According to CD Baby: “Over 70% of the music-buying public still prefers to purchase physical CDs, and most music journalists won’t write about your act unless you’ve sent them a professional-grade disc.”
Nowadays there’s sooo much room for innovation. It seems to be that each artist needs to figure out what works best with their audience. There is no ‘new model’ that everyone’s going to embrace, though we all keep trying 🙂 I like Darren Landrum’s ideas about having various ‘bonus materials’. Sounds like a great way to have the best of both worlds. There also seems to be more freedom in the instrumental world, I keep hearing about ‘mini-discs’ that contain one long piece of music on them, those seem like an inexpensive alternative that makes it possible to release each song or ‘piece’ as it’s completed.
My basic feeling is this: Making a really nice physical product is even more important now, in the face of all the alternatives, a CD (or vinyl or cassette) really has to ‘justify’ it’s existence. I know how I am, I download most of my music, and when I do get a real CD, I instantly dismantle it, save the jewel case for my own use (I run my own studio, so I’m always giving people discs of sessions) then I have a big box in my loft where all my liner notes reside, and the CD gets burned into my computer then stored in a binder, I just need to be this way, I have a small house! BUT, there are those certain albums where the art is really well done and the product itself feels like an object of art (there’s actually a Japanese theory that an object can acquire a soul if it is imbued with enough energy from the person that owns, or who has made it) and I don’t have the heart to tear those apart.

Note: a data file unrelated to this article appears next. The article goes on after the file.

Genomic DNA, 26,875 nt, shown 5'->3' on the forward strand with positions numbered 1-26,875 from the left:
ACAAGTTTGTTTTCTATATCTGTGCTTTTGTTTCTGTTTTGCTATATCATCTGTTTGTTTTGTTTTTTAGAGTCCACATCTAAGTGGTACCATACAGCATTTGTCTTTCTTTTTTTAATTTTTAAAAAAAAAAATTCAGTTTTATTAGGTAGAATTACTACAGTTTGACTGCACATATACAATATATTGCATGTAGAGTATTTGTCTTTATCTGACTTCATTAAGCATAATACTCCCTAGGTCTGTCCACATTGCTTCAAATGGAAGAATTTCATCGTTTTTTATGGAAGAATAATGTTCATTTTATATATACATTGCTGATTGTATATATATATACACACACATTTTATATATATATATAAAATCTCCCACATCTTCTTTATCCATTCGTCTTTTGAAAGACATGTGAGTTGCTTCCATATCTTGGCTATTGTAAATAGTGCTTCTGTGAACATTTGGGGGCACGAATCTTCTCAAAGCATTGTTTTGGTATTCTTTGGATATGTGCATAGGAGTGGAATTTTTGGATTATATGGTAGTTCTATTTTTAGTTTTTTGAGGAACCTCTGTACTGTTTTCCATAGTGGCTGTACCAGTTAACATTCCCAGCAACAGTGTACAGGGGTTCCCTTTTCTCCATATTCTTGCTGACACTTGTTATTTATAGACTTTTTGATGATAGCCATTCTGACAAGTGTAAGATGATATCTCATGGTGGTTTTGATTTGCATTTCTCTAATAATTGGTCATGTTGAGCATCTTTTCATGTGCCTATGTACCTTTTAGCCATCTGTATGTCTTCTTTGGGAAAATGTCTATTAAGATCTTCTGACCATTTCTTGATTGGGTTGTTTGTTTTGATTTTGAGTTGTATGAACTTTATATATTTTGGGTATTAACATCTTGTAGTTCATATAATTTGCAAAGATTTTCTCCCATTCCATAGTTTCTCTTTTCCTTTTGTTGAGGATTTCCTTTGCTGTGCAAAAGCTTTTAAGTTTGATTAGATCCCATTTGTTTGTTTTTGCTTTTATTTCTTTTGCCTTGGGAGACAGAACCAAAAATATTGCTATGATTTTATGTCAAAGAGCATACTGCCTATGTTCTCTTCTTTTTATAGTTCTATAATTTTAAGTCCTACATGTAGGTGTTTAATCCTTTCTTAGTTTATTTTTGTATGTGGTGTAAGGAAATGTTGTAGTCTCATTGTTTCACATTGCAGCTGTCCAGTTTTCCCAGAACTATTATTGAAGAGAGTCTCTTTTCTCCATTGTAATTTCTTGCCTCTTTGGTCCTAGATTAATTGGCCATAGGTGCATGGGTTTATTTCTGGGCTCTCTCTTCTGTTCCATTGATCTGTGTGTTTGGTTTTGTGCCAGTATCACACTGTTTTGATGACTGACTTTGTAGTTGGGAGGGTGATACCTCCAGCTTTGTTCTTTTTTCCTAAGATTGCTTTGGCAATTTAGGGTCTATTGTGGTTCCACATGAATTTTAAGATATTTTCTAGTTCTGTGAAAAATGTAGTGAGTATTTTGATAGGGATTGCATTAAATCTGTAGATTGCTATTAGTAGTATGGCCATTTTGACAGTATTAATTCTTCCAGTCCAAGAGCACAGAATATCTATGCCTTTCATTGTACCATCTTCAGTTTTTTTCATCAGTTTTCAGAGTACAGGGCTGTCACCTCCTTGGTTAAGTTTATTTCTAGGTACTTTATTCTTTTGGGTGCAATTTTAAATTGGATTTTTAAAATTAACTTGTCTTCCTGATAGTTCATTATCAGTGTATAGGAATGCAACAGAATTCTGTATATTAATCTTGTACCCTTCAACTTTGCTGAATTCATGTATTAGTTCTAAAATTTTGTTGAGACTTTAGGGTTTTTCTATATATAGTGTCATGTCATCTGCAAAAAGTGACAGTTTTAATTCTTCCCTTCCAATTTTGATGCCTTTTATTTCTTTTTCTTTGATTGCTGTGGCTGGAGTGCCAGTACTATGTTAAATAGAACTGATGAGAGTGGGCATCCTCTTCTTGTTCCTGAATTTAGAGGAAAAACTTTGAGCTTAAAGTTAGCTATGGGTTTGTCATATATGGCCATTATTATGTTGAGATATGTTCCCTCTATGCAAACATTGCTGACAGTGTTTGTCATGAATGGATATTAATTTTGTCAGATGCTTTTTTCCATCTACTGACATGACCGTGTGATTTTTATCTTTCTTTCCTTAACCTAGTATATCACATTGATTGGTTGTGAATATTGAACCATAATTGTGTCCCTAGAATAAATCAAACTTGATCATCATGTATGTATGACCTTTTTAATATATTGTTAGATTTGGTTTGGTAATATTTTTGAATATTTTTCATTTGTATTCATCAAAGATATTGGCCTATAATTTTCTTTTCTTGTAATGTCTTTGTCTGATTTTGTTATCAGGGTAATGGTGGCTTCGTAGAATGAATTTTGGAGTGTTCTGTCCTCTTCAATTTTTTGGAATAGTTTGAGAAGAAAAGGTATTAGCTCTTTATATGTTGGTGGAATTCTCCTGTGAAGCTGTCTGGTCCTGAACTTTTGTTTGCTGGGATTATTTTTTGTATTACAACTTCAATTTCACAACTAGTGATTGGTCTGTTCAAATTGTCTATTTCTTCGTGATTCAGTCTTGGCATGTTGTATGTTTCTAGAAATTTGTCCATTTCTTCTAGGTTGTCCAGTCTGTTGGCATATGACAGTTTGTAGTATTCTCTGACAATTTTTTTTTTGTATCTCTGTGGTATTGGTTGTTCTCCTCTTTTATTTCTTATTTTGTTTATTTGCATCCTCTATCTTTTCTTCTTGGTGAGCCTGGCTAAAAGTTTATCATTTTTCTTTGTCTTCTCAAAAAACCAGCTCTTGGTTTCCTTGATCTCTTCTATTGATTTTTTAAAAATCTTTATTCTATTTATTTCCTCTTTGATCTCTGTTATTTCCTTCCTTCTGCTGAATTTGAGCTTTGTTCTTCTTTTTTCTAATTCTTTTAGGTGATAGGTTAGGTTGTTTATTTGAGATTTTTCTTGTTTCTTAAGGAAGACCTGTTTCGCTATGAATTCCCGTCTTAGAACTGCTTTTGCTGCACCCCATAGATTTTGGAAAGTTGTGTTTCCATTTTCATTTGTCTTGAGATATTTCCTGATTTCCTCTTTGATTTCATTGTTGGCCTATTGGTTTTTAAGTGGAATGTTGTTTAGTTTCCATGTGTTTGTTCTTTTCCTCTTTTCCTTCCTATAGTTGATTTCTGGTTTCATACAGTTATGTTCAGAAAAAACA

As I’m about to complete my new record, I thought about whether I should make a disc at all, or how nice it should be. So this subject is pretty pertinent for me right now. I decided to make this one as nice as I could afford, I’ve been working with my brother, who’s a fantastic artist, and we’re using a high end printshop (Stumptown, in Portland OR) we’re even getting the nicest paper we can, and we’re including a poster with the CD (when folded up the poster will double as an info/contact postcard) all in an attempt to give people a valuable product that will, hopefully, go a little beyond the ‘download experience’. Possibly in vain, we are attempting to create an experience where people will pop in the album, then look at the art as they listen.
As the music unfolds, they would unfold the panels of the packaging and the poster-they are actually designed with this in mind. We’ll see how it turns out, but we feel that it’s worth the effort to try and create something that is a work of art.